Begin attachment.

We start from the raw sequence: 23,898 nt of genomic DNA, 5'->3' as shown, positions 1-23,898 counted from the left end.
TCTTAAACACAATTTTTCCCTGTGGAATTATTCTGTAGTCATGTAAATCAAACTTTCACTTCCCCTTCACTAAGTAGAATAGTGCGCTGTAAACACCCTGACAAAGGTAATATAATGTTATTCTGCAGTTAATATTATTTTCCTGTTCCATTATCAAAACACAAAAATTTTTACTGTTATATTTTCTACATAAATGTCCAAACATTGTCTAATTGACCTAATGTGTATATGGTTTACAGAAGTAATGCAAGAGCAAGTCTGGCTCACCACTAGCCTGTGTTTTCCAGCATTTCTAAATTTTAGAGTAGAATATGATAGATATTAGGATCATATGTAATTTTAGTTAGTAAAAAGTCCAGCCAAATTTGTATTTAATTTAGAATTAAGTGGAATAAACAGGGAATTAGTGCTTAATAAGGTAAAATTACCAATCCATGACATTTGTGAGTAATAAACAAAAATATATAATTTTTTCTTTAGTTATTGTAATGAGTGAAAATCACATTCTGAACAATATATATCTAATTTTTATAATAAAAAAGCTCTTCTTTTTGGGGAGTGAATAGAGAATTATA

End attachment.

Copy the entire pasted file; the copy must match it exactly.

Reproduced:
We start from the raw sequence: 23,898 nt of genomic DNA, 5'->3' as shown, positions 1-23,898 counted from the left end.
TCTTAAACACAATTTTTCCCTGTGGAATTATTCTGTAGTCATGTAAATCAAACTTTCACTTCCCCTTCACTAAGTAGAATAGTGCGCTGTAAACACCCTGACAAAGGTAATATAATGTTATTCTGCAGTTAATATTATTTTCCTGTTCCATTATCAAAACACAAAAATTTTTACTGTTATATTTTCTACATAAATGTCCAAACATTGTCTAATTGACCTAATGTGTATATGGTTTACAGAAGTAATGCAAGAGCAAGTCTGGCTCACCACTAGCCTGTGTTTTCCAGCATTTCTAAATTTTAGAGTAGAATATGATAGATATTAGGATCATATGTAATTTTAGTTAGTAAAAAGTCCAGCCAAATTTGTATTTAATTTAGAATTAAGTGGAATAAACAGGGAATTAGTGCTTAATAAGGTAAAATTACCAATCCATGACATTTGTGAGTAATAAACAAAAATATATAATTTTTTCTTTAGTTATTGTAATGAGTGAAAATCACATTCTGAACAATATATATCTAATTTTTATAATAAAAAAGCTCTTCTTTTTGGGGAGTGAATAGAGAATTATA